The world’s leading colour institute Pantone has announced their Colour of the Year for 2015. I’m excited because I always look forward to finding out what will be the hue that will influence product development and purchasing decisions in the fashion, beauty, interior and graphic design industries for the new year. The team at Pantone scour the world each year for that one colour, which they recently announced. Last year’s pick was Radiant Orchid, a dynamic and bold hue not for the faint of heart. This year, a little more subdued but equally as bold with a degree of luxury to it, Pantone have announced Marsala as the leading color for 2015.
“The most interesting thing about Marsala,” Pantone’s executive director Lee Eiseman says, “is that even though it has this grounded influence – this kind of earthy undertone that we see in this wine red – at the same time it has a sophistication, so there’s something very versatile about the colour.”
Pantone predicts Marsala will be a colour used widely in all industries from fashion to interior design, but in particular plush furnishings. “It’s a colour that will lend itself well to texture. Because of the strong undertone of brown and yet it’s essentially a wine red, you have all kinds of variation going on within the colour to begin with, so when you think of that in terms of texture, I think it will play wonderful tricks on the eye. I think we’re going to be looking for variations of the colour in plush textures in particular,” Eiseman says.
For those looking for inspiration on implementing Marsala into their homes over the coming year, I have put together a couple of palettes combining colours that I feel work beautifully with Marsala.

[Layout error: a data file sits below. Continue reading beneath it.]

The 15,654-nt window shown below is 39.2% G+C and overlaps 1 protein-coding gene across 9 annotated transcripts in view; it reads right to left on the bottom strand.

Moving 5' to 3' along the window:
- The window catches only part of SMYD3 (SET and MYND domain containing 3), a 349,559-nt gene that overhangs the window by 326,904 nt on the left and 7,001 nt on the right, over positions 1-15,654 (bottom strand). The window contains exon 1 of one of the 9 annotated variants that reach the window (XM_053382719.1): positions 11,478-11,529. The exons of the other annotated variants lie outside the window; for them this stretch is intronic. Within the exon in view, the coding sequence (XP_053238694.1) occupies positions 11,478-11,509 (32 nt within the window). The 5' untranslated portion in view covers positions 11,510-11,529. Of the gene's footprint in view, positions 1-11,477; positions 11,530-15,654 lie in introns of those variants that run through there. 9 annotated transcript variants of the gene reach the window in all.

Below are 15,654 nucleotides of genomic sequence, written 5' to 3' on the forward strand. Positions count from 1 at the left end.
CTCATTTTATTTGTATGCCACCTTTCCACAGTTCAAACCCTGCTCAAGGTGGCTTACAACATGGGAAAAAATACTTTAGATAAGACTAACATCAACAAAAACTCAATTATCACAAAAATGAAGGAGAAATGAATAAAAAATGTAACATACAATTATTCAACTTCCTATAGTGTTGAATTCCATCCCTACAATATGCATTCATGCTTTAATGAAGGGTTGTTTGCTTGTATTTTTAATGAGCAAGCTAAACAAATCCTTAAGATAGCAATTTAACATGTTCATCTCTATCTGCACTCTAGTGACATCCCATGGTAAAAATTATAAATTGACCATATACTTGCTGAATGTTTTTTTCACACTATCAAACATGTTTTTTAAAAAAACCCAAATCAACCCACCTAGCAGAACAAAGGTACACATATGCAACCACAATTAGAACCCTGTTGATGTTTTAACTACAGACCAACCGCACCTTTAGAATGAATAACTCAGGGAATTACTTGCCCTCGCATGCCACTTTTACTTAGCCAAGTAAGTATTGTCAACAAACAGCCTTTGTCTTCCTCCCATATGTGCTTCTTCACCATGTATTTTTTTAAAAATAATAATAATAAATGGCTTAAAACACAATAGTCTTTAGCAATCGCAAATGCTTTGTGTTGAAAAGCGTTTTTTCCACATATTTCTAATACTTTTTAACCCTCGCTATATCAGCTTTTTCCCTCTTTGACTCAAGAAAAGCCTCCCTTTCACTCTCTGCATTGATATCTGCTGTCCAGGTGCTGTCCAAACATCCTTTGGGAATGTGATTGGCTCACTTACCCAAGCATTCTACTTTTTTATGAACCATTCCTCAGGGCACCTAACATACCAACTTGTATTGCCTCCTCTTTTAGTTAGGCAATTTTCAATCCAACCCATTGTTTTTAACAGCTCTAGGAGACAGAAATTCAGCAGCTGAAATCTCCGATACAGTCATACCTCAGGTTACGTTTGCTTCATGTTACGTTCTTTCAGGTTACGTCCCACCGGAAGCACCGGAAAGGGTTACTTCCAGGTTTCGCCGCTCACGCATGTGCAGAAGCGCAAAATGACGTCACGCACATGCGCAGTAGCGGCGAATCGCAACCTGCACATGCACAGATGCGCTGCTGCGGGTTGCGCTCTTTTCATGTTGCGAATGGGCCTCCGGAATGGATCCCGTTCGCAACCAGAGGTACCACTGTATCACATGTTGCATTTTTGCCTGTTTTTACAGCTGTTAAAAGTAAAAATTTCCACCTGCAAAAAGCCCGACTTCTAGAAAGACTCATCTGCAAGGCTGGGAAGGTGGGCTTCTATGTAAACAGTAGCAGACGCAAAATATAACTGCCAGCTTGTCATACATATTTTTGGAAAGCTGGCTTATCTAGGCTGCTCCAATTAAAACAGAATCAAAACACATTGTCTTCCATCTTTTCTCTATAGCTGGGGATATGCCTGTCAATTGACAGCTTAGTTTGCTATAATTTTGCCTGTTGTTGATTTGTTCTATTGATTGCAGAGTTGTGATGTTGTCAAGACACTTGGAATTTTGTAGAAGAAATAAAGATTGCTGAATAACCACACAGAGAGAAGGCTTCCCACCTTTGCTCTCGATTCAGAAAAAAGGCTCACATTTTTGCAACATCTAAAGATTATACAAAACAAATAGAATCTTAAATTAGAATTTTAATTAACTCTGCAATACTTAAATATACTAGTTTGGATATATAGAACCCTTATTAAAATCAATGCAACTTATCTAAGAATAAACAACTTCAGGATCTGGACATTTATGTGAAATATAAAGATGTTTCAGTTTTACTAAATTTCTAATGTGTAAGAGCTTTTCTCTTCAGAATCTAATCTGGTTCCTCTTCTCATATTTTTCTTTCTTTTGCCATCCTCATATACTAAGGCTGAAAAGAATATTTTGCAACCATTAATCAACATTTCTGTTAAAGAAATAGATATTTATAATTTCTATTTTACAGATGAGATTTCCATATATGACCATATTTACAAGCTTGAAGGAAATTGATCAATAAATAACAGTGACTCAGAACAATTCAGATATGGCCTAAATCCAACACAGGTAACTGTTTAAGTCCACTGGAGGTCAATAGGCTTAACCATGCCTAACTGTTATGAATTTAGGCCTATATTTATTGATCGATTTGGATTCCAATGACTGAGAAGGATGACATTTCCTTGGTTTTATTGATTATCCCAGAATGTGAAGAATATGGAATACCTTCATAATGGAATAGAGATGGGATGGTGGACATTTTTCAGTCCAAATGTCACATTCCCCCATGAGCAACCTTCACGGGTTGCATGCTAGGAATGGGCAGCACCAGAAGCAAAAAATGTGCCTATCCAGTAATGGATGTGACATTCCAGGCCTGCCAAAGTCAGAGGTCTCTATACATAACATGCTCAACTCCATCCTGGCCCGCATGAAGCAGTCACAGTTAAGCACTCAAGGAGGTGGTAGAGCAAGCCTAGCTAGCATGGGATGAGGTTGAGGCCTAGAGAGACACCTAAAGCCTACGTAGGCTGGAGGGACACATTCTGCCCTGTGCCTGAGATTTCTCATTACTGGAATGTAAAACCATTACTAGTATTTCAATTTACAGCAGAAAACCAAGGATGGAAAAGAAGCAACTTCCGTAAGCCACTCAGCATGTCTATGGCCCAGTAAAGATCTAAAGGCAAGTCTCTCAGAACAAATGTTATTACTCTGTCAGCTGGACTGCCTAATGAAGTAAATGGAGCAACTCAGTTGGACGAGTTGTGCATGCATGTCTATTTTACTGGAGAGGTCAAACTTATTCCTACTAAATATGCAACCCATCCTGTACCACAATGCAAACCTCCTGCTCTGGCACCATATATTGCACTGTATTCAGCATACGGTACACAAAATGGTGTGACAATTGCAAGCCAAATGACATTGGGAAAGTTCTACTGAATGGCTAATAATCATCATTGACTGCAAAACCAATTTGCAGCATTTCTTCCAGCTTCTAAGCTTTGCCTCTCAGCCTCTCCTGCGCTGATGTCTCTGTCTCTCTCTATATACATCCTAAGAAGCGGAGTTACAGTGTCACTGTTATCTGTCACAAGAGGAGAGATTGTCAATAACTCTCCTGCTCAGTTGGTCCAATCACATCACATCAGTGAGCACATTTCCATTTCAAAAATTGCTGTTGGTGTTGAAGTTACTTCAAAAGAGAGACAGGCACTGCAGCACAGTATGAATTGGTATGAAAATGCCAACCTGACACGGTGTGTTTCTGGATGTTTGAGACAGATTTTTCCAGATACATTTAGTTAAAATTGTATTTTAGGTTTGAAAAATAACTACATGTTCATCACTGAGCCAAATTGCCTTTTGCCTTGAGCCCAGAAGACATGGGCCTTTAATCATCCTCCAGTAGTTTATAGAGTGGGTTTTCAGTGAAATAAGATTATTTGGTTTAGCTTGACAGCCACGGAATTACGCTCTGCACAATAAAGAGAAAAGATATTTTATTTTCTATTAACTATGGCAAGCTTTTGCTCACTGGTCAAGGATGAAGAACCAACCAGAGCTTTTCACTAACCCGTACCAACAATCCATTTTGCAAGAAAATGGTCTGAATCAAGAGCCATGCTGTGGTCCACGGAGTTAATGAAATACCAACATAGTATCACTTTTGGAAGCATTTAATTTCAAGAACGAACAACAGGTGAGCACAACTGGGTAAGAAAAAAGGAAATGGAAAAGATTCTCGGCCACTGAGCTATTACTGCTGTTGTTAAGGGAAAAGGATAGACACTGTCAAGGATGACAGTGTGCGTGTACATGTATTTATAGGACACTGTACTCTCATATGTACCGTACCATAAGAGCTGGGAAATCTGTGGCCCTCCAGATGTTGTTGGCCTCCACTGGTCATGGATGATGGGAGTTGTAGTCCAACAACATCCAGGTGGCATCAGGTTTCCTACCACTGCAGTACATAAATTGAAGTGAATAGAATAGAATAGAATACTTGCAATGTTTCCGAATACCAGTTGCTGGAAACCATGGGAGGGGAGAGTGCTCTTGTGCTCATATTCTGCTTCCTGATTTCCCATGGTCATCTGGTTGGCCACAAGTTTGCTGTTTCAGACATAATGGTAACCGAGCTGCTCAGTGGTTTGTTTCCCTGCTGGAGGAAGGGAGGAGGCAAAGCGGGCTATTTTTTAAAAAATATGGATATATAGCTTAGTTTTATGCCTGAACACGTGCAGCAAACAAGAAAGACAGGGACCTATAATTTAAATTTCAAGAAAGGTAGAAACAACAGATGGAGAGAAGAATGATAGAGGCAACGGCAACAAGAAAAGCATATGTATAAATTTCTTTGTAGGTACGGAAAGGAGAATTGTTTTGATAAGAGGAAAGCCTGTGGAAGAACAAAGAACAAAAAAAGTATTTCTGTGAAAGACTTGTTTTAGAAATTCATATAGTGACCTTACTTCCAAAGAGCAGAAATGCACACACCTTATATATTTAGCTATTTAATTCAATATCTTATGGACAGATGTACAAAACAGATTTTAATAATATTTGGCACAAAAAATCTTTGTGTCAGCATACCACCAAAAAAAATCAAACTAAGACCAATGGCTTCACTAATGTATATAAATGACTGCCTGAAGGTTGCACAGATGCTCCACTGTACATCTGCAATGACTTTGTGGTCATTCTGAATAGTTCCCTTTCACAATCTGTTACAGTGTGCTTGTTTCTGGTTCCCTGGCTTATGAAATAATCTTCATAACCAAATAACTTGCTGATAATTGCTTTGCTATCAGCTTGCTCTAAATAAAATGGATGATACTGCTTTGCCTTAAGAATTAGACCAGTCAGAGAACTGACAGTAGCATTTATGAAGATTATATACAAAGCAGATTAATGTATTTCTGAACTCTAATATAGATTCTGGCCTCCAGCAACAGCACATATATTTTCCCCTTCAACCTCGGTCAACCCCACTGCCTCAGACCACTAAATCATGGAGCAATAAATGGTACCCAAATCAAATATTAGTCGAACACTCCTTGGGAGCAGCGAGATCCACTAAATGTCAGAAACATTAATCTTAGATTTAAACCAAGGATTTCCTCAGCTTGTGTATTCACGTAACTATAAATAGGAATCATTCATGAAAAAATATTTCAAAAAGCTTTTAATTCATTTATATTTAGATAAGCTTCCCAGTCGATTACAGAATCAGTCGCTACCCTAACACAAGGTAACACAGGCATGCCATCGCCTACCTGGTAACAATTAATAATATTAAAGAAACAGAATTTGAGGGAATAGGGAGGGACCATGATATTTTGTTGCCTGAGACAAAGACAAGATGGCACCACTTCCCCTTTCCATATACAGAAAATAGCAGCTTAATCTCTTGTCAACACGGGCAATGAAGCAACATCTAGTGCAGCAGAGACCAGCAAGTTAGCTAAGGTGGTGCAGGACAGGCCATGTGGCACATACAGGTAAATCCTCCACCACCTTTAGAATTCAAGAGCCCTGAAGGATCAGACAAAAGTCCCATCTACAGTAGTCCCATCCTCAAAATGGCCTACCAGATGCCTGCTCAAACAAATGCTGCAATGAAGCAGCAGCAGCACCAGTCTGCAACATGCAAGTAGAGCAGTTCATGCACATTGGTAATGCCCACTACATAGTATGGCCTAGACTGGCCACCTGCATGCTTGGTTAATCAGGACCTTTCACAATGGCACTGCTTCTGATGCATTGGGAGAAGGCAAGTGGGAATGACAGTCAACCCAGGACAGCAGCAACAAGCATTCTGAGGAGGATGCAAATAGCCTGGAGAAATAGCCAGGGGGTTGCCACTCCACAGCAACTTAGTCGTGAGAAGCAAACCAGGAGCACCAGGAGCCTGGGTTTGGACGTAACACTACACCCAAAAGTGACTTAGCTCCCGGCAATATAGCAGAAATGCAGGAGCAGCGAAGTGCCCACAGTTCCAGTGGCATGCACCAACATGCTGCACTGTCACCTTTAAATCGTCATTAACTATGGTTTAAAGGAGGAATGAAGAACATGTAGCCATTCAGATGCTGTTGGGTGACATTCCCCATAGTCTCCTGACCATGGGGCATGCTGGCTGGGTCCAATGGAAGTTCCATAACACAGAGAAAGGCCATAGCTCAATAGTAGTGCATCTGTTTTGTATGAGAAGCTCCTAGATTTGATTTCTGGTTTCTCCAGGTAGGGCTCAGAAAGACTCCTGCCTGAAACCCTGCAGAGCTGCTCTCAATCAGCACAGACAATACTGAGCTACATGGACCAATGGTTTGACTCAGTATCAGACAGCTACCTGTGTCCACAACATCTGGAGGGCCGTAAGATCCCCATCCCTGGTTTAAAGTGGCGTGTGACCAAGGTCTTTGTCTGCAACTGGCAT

I’d love to see an interior that weaves in burgundy, pink and nude tones with pops of Marsala against crisp whites. The image above is feminine and delicate yet dashes of deep burgundy and wine red ground the palette giving it substance and drama. The above palette (from top to bottom) includes: Radicchio by Farrow and Ball, Brinjal by Farrow and Ball, Colonial Rose by Behr, Classic Gray by Benjamin Moore and All White by Farrow and Ball.
I’d also love to see Marsala in a space alongside olive and pistachio greens and neutral shades or browns and vanilla. The image above just speaks to me. The softness of the greens are so calming yet the rich burgundy gives the palette a boost of life. The above palette includes (from top to bottom): Radicchio by Farrow and Ball, North Creek by Benjamin Moore, Creekside Green by Benjamin Moore, Donald Kaufman DKC-8 and Elephant’s Breath by Farrow and Ball.
Marsala also pairs well with metallics (anything with a brown, coppery feel), teals and blue/greens as well as orange and rust tones, according to Eiseman.
What do you guys think? How would you use Marsala in your home? I would love to see a vintage kilim rug in shades or Marsala. A dash of rich colour without being overwhelming. On the whole , I really like Marsala and look forward to seeing how it translates into interior design over the coming year.
Tell me, which is your favourite Marsala combination?
Image credits: 1. (clockwise from top left) Pantone, Jonas Ingerstedt, Nicole Pletts, Urban Outfitters; 2. Sania Pell, photography by Joanna Henderson; Kirstie van Noort; Paint swatches by House Beautiful, exact names of colours can be found in the article above.